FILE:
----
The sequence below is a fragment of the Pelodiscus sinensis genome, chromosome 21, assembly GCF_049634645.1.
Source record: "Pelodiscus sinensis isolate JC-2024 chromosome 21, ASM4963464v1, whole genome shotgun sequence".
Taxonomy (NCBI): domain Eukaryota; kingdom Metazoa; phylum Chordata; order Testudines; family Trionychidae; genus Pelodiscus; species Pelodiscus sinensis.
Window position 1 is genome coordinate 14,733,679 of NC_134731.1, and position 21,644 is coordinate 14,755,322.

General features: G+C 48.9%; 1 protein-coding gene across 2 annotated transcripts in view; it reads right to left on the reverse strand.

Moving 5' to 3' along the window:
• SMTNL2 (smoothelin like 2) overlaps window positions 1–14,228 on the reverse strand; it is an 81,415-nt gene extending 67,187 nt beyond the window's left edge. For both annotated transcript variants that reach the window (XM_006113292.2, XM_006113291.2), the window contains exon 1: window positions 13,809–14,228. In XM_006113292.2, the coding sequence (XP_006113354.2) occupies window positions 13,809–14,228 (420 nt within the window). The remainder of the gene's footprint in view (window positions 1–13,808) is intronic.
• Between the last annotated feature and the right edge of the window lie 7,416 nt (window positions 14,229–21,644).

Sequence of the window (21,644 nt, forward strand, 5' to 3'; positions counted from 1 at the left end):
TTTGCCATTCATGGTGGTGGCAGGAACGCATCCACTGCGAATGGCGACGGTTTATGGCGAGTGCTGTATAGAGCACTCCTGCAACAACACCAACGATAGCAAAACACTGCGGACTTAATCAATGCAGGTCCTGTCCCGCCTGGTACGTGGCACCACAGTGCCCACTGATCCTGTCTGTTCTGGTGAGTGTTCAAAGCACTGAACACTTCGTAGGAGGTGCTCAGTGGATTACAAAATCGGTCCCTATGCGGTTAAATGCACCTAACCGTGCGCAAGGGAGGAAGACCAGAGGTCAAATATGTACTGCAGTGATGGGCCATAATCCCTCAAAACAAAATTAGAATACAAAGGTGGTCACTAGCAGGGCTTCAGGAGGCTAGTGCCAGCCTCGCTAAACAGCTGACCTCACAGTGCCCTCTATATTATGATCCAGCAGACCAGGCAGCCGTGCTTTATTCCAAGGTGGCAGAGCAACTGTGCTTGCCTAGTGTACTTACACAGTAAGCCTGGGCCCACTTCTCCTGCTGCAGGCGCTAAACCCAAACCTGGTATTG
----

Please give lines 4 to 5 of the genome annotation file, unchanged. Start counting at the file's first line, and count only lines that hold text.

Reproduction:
Window position 1 is genome coordinate 14,733,679 of NC_134731.1, and position 21,644 is coordinate 14,755,322.

General features: G+C 48.9%; 1 protein-coding gene across 2 annotated transcripts in view; it reads right to left on the reverse strand.